The Chief of the Montana First Nation and three others will have to answer to the courts after the Alberta Gaming and Liquor Commission (AGLC) pressed charges related to the handling of 16 million cigarettes.

In the largest seizure of its kind in the province's history, officials removed the items from a reserve south of Edmonton back on January 5th. They claim the tobacco was part of an illegal smuggling operation and was not properly imported or labeled.

"If someone wants to import cigarettes or wholesale within the province of Alberta they have to be legally registered," said AGLC spokesperson Lynn Hutchings-Mah.

"The tobacco is currently in a secure facility. It's considered evidence in the court case and it's up to the courts to determine what happens to the product ultimately."

Robbie Dickson, Jason Lucas and Dwayne Ouimet are accused of not being licensed to import tobacco into the province for resale.

The three men, along with Montana Cree Chief Carolyn Buffalo, also face two charges each for allegedly storing tobacco products that are not marked for legal sale in Alberta and for allegedly possessing more than 1,000 cigarettes.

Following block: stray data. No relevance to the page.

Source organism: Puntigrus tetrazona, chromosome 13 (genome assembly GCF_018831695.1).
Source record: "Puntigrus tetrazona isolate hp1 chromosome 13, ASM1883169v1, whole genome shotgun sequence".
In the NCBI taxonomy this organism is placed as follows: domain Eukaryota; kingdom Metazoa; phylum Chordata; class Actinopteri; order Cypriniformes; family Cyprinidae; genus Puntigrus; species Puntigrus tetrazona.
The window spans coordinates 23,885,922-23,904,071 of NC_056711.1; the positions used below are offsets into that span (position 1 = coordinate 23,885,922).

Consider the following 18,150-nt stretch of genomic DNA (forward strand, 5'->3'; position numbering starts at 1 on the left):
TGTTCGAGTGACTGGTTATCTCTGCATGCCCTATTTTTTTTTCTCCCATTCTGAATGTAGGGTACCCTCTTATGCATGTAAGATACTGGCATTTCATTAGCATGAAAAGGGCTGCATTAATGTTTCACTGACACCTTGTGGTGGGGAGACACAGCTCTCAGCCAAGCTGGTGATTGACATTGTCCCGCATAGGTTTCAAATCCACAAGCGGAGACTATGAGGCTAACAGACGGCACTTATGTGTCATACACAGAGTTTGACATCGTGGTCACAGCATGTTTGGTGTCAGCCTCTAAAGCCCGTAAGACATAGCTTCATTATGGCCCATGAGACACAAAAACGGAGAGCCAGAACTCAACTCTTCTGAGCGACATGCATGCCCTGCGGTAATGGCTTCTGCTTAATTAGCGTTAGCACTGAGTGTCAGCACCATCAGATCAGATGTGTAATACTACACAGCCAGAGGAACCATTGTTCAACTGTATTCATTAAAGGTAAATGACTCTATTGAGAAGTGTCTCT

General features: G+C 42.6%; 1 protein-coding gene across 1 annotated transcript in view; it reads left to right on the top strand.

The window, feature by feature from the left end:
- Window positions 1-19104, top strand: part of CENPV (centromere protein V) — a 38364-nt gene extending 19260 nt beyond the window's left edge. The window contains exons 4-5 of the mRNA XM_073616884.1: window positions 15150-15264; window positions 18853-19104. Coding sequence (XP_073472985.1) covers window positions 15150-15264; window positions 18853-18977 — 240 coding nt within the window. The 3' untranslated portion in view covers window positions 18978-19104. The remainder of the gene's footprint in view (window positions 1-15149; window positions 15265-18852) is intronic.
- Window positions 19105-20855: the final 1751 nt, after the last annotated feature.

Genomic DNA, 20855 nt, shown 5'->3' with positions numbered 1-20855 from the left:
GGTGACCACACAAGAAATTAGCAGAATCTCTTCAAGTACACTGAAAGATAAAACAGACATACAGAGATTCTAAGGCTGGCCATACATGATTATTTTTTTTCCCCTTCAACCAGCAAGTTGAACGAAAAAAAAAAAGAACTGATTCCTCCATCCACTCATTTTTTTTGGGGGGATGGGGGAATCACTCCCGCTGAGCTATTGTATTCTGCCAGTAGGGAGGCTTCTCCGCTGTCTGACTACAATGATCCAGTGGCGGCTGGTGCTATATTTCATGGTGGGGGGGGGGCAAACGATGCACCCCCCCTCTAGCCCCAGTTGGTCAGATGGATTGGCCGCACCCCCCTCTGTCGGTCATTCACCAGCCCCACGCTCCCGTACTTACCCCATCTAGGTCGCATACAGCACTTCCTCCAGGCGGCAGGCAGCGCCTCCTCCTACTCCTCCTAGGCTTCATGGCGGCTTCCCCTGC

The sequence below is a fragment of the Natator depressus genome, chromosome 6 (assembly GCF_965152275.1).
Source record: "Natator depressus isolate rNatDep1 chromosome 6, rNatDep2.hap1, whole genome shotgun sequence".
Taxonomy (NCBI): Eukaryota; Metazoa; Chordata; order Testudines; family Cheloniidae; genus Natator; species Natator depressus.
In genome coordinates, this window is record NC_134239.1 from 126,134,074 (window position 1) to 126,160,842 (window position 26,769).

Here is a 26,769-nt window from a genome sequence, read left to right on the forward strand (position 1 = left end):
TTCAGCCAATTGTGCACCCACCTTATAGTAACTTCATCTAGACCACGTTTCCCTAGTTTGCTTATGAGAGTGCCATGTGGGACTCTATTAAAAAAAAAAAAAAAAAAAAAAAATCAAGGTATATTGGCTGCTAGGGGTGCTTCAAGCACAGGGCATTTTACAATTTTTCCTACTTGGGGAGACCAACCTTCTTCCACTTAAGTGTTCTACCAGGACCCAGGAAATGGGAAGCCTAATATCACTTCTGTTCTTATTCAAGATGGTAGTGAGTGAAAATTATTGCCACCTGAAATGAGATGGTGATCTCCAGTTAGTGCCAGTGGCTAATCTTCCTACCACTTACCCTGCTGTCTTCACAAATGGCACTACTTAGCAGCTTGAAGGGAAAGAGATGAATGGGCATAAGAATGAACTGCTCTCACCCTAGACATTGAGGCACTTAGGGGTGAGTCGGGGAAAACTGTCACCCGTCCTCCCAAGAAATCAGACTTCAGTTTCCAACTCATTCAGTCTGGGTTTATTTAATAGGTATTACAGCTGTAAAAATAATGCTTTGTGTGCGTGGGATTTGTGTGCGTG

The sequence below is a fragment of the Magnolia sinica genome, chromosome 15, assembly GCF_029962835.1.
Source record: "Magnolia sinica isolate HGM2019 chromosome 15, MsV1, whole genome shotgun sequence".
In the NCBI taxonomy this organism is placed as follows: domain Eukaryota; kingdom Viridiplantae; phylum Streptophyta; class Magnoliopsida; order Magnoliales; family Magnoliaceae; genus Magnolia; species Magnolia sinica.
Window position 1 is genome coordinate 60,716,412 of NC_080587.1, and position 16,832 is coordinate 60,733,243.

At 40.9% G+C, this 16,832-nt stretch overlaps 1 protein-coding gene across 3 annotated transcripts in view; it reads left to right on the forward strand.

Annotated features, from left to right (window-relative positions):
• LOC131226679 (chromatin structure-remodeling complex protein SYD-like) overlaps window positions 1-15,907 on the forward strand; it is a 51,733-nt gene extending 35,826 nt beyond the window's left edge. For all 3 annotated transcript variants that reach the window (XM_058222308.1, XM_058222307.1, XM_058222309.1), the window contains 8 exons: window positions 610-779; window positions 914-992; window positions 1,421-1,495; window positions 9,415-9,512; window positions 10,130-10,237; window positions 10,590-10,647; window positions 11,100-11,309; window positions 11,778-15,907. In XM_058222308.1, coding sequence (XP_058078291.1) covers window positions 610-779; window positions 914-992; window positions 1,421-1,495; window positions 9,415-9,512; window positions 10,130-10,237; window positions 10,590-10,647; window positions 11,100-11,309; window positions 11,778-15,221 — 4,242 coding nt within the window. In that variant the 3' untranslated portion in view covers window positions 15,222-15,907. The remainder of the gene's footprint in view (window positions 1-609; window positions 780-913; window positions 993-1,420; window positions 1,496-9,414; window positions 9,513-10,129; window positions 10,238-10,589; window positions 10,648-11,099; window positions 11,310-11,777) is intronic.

Hutchings-Mah says the province believes it's lost $3 million in tax revenue from what it considers contraband items.

The violations come with a maximum fine of $20,000, six-month prison terms or both. If convicted, the individuals could also receive an additional fine of up to three times the amount of tax avoided.

Dickson and Buffalo launched a lawsuit against the AGLC shortly after the seizure. At the time Dickson told CTV he doesn't believe he needs a provincial licence because the intent was to sell the cigarettes only on reserves.

"We answer to the federal government - we don't necessarily like to deal with the provincial governments," he said.

"They said to me, ‘everything you are doing is legitimate. Here is the renewal of your licence' and they wished me luck…. We didn't expect any interference from the province."

Chief Buffalo did not return phone calls Friday, but has long claimed she did nothing wrong and that the cigarettes were imported for sale on neighbouring reserves to boost the nation's economy.

She was temporarily removed from her post in late February because of the controversy, but has since been reinstated.

The four people facing charges will make their first court appearance at the end of June.

With Files from Scott Roberts